Three speakers recently presented a webinar titled “Whistleblowing, Bounty Hunting, and Retaliation.” They are two attorneys with employment law firm Littler Mendelson, Reid Bowman and Gregory Keating, and Dave Curran, executive vice president of IntraLinks, which provides secure computing power and related technologies.
What’s with the bounty hunting? In case you weren’t aware of it, the Dodd-Frank Wall Street Reform and Consumer Protection Act of 2010 offers financial incentives to whistleblowers: A percentage of any collections made by the Securities and Exchange Commission as the result of information provided goes to the whistleblower. In addition, broader regulations and some recent Supreme Court rulings have favored retaliation plaintiffs, who can also collect some pretty big damages in court. Some observers see the high court as pro-business, but it has in recent years ruled in favor of every retaliation plaintiff whose case it has considered. Employees who believe they’ve experienced retaliation engage in what they feel is protected activity, the employer learns about it, and employer does something bad to employee.
Curran points out that all the following laws contain antiretaliation provisions: Title VII of federal civil rights law, the Occupational Safety and Health Act, the Americans with Disabilities Act, the False Claims Act, the Equal Pay Act, the Fair Labor Standards Act, the National Labor Relations Act, the Age Discrimination in Employment Act, the Uniformed Services Employment and Reemployment Rights Act, the Rehabilitation Act … and more. At least 16 states have their own antiretaliation laws. In 2010 the Department of Justice collected $3 billion in False Claims Act cases alone.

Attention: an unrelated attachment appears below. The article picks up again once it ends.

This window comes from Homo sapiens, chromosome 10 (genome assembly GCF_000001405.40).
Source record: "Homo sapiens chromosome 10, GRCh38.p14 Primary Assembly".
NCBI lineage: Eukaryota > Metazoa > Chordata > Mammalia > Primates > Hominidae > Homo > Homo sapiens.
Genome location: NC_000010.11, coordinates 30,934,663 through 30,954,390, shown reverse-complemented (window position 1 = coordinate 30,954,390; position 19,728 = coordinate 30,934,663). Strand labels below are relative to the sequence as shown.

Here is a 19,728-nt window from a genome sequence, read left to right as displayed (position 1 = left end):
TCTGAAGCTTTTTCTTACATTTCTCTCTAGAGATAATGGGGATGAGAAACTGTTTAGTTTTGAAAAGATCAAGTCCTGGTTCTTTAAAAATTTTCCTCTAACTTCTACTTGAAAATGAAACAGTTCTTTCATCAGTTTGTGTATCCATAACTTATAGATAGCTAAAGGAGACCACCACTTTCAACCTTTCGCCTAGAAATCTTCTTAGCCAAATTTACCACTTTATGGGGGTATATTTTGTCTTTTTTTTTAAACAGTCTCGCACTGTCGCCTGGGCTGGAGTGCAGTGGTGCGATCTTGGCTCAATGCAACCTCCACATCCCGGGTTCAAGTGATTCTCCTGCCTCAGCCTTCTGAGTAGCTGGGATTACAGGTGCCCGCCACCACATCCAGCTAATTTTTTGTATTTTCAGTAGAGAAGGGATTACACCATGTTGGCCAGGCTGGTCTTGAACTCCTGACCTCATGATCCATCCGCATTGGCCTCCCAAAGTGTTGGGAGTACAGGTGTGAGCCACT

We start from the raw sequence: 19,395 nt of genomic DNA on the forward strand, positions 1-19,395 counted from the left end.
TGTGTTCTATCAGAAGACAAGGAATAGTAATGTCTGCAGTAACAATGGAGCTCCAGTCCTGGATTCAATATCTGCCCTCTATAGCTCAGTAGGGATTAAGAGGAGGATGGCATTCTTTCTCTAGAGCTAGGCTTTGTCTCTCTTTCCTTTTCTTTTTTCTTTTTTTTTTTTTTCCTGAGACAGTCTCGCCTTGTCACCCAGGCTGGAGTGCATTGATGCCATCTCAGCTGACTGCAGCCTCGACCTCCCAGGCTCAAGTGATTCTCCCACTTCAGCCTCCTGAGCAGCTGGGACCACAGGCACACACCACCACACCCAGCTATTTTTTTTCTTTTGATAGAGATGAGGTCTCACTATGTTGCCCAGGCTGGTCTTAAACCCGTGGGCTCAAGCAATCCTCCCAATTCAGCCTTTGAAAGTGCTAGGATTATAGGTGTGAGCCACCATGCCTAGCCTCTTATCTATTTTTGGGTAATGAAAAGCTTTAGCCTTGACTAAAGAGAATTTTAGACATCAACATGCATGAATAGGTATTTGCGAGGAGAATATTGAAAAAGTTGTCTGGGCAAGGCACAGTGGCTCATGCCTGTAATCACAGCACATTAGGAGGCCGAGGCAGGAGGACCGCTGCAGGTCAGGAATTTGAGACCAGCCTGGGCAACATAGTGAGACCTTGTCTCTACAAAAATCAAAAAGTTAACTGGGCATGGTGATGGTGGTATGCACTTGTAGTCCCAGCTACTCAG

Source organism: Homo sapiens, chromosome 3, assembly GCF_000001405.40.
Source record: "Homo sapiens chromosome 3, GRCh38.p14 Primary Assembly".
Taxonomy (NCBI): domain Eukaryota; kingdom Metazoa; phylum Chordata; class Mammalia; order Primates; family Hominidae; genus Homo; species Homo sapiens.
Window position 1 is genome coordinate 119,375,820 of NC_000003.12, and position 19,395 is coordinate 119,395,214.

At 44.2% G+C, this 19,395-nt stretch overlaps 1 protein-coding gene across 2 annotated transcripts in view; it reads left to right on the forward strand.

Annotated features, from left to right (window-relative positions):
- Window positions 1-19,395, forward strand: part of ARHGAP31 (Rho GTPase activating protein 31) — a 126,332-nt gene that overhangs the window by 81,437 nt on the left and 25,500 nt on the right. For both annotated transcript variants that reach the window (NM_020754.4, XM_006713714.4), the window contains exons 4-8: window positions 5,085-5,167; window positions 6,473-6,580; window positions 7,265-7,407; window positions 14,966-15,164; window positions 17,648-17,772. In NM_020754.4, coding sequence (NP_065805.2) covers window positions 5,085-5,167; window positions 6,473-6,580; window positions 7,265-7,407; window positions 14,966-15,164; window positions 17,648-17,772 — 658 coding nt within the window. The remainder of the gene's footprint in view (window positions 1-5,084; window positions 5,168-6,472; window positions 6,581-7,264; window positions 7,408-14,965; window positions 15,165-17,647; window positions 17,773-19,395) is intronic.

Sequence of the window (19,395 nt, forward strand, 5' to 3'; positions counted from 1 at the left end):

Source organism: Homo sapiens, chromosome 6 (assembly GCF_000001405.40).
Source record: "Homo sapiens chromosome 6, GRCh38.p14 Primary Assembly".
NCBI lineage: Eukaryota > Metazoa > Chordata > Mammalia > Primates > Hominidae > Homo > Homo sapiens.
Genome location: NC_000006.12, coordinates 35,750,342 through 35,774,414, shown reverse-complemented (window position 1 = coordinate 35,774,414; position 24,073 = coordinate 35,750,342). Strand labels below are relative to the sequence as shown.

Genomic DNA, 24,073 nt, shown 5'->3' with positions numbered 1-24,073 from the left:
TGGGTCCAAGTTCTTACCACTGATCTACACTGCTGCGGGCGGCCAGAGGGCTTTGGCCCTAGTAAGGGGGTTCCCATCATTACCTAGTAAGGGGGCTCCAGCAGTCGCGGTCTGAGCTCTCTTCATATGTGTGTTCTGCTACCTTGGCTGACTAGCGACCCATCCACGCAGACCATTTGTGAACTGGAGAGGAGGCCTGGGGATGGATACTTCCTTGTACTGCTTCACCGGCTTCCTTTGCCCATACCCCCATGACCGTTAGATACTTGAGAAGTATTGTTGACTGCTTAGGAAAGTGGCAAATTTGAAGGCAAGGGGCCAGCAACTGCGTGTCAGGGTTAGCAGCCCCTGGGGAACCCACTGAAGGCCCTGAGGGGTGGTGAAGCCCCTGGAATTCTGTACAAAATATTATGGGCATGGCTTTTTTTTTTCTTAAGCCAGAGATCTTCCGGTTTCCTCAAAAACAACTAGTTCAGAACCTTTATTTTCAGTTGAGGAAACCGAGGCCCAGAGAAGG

And what’s protected activity? Here’s an area that’s recently been expanded by Supreme Court rulings. It used to be that these acts were protected: filing an Equal Employment Opportunity Commission claim or expressing the intent to do so, filing a lawsuit, or testifying or serving as a witness in a lawsuit or investigation. But the high court ruled that any conduct expressing opposition to an organizational policy or practice qualifies.
A significant expansion of retaliation claims came with the 2006 Burlington-Northern v. White ruling, in which the plaintiff was not terminated—she was given her job and back pay after a suspension. But justices felt her suspension alone was retaliation. And, since Enron’s famed Sherron Watkins tried to blow the whistle in 2002, at least five new laws have been passed protecting whistleblowers—Dodd-Frank and Sarbanes-Oxley among them. And the Department of Labor’s Administrative Review Board uses an expansive definition of protected activity: In a recent case, it refused to allow the termination of an employee who had taken confidential information from her employer, because she took it in order to prove her whistleblower claim.